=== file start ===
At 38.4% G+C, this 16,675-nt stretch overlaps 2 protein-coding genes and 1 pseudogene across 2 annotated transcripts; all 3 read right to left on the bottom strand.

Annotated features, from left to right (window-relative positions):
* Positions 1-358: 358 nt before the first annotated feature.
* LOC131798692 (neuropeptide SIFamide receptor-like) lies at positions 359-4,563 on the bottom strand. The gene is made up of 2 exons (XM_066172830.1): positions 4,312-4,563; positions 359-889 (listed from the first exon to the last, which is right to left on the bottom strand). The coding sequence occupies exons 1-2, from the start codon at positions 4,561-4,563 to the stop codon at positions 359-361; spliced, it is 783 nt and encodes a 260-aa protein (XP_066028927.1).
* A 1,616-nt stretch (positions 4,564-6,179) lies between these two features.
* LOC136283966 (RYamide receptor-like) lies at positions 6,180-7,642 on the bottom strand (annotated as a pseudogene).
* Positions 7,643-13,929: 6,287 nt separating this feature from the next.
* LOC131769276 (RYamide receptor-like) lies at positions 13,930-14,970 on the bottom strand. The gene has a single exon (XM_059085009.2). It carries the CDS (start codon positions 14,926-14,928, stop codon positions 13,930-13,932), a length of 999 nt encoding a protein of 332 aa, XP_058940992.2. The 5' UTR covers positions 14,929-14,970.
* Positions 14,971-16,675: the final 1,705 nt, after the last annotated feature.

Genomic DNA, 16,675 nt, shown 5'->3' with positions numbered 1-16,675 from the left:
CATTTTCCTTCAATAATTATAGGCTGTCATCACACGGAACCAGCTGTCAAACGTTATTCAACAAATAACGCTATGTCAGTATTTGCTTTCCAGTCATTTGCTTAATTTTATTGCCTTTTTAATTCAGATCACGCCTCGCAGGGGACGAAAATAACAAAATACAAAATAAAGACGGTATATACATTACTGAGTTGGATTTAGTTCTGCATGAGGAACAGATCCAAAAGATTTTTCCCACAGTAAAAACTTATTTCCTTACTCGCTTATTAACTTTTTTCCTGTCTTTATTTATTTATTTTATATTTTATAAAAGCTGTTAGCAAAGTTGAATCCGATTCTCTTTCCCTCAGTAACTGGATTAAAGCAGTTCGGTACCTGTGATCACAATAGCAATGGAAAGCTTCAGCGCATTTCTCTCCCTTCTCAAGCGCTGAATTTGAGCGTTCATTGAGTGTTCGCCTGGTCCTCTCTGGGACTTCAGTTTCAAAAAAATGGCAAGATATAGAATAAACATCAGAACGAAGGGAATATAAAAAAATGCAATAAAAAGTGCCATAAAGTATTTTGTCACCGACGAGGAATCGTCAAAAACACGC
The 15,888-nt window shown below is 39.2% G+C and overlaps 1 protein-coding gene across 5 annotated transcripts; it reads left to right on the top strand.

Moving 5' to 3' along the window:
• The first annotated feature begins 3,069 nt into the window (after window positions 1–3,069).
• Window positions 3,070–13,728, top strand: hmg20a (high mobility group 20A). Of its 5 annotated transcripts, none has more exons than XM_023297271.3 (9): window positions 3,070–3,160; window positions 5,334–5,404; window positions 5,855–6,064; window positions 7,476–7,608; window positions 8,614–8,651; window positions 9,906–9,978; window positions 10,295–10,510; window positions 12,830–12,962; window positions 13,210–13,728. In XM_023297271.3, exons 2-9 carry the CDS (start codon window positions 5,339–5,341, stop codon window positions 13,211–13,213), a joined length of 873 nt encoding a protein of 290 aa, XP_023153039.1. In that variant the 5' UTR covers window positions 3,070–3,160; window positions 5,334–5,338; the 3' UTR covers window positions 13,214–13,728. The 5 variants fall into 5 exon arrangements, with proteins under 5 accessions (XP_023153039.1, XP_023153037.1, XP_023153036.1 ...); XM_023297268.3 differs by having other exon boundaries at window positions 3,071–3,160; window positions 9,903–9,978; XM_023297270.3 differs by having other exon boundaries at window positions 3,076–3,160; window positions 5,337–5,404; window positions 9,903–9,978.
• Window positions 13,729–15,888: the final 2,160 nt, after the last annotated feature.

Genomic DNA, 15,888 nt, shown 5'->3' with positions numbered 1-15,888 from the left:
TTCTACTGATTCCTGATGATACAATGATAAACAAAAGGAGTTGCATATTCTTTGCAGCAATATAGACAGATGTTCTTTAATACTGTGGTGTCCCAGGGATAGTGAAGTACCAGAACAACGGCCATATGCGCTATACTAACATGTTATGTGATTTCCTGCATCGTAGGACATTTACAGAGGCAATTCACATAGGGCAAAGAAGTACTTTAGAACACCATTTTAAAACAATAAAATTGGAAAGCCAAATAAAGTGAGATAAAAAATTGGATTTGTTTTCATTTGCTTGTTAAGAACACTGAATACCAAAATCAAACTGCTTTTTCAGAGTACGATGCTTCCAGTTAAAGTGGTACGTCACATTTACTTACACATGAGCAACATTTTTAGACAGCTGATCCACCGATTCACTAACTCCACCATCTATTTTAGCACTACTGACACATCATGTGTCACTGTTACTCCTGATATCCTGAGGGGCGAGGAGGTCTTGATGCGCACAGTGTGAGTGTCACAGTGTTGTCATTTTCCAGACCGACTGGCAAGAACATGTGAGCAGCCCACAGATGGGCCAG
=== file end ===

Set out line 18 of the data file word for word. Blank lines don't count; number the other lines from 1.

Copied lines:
TTCTACTGATTCCTGATGATACAATGATAAACAAAAGGAGTTGCATATTCTTTGCAGCAATATAGACAGATGTTCTTTAATACTGTGGTGTCCCAGGGATAGTGAAGTACCAGAACAACGGCCATATGCGCTATACTAACATGTTATGTGATTTCCTGCATCGTAGGACATTTACAGAGGCAATTCACATAGGGCAAAGAAGTACTTTAGAACACCATTTTAAAACAATAAAATTGGAAAGCCAAATAAAGTGAGATAAAAAATTGGATTTGTTTTCATTTGCTTGTTAAGAACACTGAATACCAAAATCAAACTGCTTTTTCAGAGTACGATGCTTCCAGTTAAAGTGGTACGTCACATTTACTTACACATGAGCAACATTTTTAGACAGCTGATCCACCGATTCACTAACTCCACCATCTATTTTAGCACTACTGACACATCATGTGTCACTGTTACTCCTGATATCCTGAGGGGCGAGGAGGTCTTGATGCGCACAGTGTGAGTGTCACAGTGTTGTCATTTTCCAGACCGACTGGCAAGAACATGTGAGCAGCCCACAGATGGGCCAG